Meet and greet the right way
Annually, more than 100,000 Australians are victims of dog attacks or harassment. Could not knowing how to approach a dog be a contributing factor?
When you find yourself face to face with a cute dog, it can often be hard to resist running up to them and enveloping them in a hug. While you may do this with your dog at home – a dog who knows you, it’s not safe nor appropriate to do this to dogs you don’t know, or who don’t know you.
Dogs can be wary of strangers, especially those who encroach on their personal space. Therefore, if you rush into the meet and greet session expecting them to adore the attention immediately, you may fnd yourself in a dangerous situation. The best way to approach a dog is in the same way you would approach a strange human – without getting into their space, touching them, or showing too much affection.
Many children and even adults don’t realise that it can be terrifying for a dog when someone rushes up to them. The dog may get a fright, fnd themselves in an uncomfortable situation, and react as a result. To give the dog the best chance of meeting you safely, approach them at a slow pace. Let them see you and know you’re not a risk to them or their space.
If you’re out in public and see someone with a dog, don’t assume the dog is stranger friendly. If you want to pat it, ask the owner if it’s okay. Not every dog is comfortable with a lot of attention.
Just as you wouldn’t like a stranger getting close to you on your first interaction, avoid doing the same with a strange dog. What’s more, rather than approach them with your hand out, let them come to you. Walk up slowly, crouch down, then wait.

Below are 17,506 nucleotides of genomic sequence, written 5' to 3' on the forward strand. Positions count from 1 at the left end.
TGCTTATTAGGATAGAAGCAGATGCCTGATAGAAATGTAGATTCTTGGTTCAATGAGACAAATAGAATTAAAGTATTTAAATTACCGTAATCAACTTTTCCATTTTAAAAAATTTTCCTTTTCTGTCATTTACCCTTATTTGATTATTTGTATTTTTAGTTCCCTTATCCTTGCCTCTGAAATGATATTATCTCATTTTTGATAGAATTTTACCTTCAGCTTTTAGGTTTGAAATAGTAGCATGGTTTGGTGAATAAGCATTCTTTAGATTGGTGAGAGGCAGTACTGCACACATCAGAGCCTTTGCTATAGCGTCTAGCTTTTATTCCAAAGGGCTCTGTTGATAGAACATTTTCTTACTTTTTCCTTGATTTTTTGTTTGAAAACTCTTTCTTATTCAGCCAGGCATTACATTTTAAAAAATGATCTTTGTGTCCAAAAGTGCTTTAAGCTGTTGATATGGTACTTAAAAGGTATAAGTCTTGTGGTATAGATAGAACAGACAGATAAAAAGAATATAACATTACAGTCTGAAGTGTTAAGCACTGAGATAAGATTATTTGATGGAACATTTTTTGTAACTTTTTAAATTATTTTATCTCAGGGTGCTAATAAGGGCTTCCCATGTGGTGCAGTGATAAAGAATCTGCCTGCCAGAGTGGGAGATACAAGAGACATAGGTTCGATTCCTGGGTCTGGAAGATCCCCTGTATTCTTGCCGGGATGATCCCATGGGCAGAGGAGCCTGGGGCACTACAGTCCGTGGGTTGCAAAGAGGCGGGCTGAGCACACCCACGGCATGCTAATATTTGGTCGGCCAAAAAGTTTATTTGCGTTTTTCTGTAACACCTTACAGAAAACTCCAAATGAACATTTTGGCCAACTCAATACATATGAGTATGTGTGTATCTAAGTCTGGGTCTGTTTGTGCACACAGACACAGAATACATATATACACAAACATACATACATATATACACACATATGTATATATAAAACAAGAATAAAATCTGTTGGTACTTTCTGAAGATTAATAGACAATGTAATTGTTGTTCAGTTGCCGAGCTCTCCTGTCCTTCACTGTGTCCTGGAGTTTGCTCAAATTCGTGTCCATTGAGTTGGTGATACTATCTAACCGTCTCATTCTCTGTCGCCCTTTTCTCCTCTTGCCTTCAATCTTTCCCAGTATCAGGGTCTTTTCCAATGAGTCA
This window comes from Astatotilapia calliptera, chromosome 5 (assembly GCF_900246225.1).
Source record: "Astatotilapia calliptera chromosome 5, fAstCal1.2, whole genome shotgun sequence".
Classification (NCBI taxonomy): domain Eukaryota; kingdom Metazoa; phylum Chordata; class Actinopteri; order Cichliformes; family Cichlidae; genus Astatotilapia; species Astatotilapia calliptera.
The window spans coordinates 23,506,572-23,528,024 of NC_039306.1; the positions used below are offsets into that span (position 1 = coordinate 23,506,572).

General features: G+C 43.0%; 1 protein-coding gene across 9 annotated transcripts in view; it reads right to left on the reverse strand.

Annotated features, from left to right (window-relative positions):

Children and even some adults like to rough and tumble with their dogs at home – giving them cuddles and pats. While a strange dog might like this attention from their owner, they may not appreciate it from a stranger – at least not right away. Rather than run up to hug a dog, pat them nicely and only when permitted to do so.
Know the signs
Not everyone is familiar with the signs dogs show to let them know they’re not comfortable. However, they can be crucial.
• Avoiding eye contact, licking their lips, frequent yawning – the dog may be anxious or unsettled.
• Teeth baring, growling, snapping – the dog may be ready to bite.
• Rigid body, unwilling to move, frozen in place – uneasy, uncertain.
• Raised fur – uncomfortable or unsure with something happening around them.
Thirty-eight percent of Australian households have a dog, which may contribute to the
complacency of how some people act around strange dogs. If you do wish to approach an
unfamiliar dog, do so with caution and the knowledge that this new situation may not be a comfortable one right away.